Snohomish County’s first school-based health center opens at Meadowdale High

Edmonds School District Board of Directors President Nancy Katims discusses the new health center with Community Health Center Dental Director of Operations Anna Scheglov, left.

Snohomish County’s first school-based health center launched at 8 a.m. Sept. 12 and when staff first opened their doors, there were already three students waiting to be seen by medical professionals.

The health center, which used to be a supply closet at the end of a hallway in Meadowdale High School, has been serving students every day since it opened, said Mara Marano-Bianco, the Edmonds School District’s director of health services.

Marano-Bianco said the health center has already made a positive impact on school district students and families. Rather than waiting for days, weeks or even months to see a doctor, students can leave class and be seen by a medical professional, usually within half an hour.

On the center’s opening day, nine students were able to receive all their required immunizations to attend school. Because of this convenience, Marano-Bianco said every MHS student was able to start school on time this year, which has not happened for years.

“I’m thrilled and honored to be part of what is such a momentous day today,” said Edmonds School District Interim Superintendent Dr. Rebecca Miner.

Since the center is federally qualified, it can provide dental, medical and mental health care to all students, regardless if they are covered by health insurance. School Board President Nancy Katims said the center will help all students in the district receive care they may not otherwise get due to various circumstances such as scheduling conflicts or a family being unable to afford medical bills.

Assistant Superintendent Dana Geaslen voiced her appreciation for all of Marano-Bianco’s hard work in getting the center off the ground.

“She was aware that we had unmet health needs in our community, but more importantly, in our students,” Geaslen said. “And she asked, ‘What can we do?’ Then she went and did it.”

Geaslen said having the center on campus will help students maintain better attendance in class since a typical appointment will take roughly half an hour, rather than a student being absent the whole day to attend one doctor’s appointment.

“When we provide free health services for students, they win,” she said.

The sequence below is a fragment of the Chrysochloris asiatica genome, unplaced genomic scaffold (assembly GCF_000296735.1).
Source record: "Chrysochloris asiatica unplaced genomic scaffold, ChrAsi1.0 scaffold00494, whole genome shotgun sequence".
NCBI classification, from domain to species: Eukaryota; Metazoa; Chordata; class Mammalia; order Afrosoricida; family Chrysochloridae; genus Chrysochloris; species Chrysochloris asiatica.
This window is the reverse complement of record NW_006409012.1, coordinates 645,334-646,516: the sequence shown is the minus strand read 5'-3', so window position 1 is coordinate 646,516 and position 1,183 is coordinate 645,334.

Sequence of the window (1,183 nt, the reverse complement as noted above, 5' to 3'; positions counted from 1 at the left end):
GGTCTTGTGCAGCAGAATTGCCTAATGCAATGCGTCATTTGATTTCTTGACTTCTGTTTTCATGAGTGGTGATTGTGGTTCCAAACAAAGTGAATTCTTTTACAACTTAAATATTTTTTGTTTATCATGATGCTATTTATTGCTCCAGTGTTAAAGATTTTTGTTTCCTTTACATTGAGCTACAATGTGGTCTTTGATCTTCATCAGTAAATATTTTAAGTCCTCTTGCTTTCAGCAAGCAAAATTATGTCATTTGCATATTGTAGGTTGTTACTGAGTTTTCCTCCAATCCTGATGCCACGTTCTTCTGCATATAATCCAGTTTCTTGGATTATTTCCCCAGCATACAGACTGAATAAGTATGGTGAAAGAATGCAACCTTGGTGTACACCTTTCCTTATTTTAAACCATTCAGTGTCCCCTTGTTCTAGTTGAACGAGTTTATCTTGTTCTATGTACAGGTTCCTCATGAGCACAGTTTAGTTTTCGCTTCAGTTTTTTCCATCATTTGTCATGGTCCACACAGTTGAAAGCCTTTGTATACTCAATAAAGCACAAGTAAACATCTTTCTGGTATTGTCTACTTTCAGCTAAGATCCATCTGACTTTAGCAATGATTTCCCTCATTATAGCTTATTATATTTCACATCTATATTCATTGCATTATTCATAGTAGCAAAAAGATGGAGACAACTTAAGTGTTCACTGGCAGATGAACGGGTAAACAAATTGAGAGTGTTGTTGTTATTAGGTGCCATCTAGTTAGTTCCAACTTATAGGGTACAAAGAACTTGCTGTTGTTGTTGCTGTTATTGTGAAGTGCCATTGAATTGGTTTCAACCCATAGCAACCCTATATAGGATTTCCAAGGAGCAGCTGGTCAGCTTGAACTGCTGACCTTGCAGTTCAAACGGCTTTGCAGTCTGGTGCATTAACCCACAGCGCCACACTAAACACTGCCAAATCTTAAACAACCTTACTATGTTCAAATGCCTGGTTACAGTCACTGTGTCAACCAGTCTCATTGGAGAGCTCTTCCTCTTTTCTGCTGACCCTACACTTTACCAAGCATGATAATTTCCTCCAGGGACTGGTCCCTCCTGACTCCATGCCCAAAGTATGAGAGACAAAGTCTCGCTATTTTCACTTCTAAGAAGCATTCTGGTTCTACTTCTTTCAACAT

The center is currently in what staff refers to as Phase 1. Services are on a rotating schedule: Monday and Friday are medical care days, Wednesday and Thursday are mental health days and dental services are offered on Tuesday. However, Marano-Bianco is hoping soon to be able to provide every service Monday through Friday.

For convenience, most of the staff working at the center are from the Community Health Center of Snohomish County Lynnwood clinic, which is a short drive away. Marano-Bianco said this will be beneficial in case a staff member calls in sick because in just a few minutes, another staff member can drive over and cover that shift.

Meadowdale High School Principal Dave Shockley said the center will help students receive the care they need without sacrificing their education.

“This will remove any barriers for students who are trying to come to our school and be educated,” Shockley said. “Some come with serious medical, dental or social-emotional health challenges and this center will help address those needs and make sure those students are here and able to focus on learning.”

The center is open Monday through Friday from 8 a.m. – 4 p.m. so students can receive care after school as well in case they don’t want to miss classes.

The center’s staff will work closely with school nurses to ensure students are getting the appropriate care. If a student’s needs seem more pressing than what the nurse can provide, the nurse will contact the center and send the student over to receive proper care. Students and families are also able to call or email the center to schedule an appointment or talk to their teacher about leaving class to receive care.

Edmonds School District Board of Directors President Nancy Katims cuts the ribbon for the new school-based health center.

Chief Operating Officer of Community Health Center of Snohomish County Adam Heath said he is excited to see more centers begin popping up throughout the county.

“This is just the beginning of a long journey for all of us,” he said.

Lynnwood City Councilmember Julieta Altamirano-Crosby said it has been her personal goal, as well as that of the entire city council, to remove socioeconomic barriers to health care access for everyone in the community, and she’s excited to see some of those barriers finally being lifted.

“While this is the first of its kind, we hope this is just the start of providing equitable services to all the students in this county,” Altamirano-Crosby said.

Thanks to generous partnerships with Verdant Health Commission and Community Health Center of Snohomish County, Marano-Bianco said the center has cost the school district next to nothing besides paying staff for their time.

One half of the room looks exactly like a doctor’s exam room while the other half looks like a dentist’s office.

Meadowdale High School’s ASB students will be creating a short film about the center to encourage fellow students to check it out and use the facilities as much as they need.

“We want [students] to be comfortable coming to us,” said Community Health Center Dental Director of Operations Anna Scheglov.

Currently, the facilities are only available to Meadowdale High students, but Marano-Bianco said staff hopes to expand services to more students when they acquire more funding.

Students and families can schedule appointments by calling 425-903-5750 or by emailing sbhc@chcsno.org.

— Story and photos by Lauren Reichenbach



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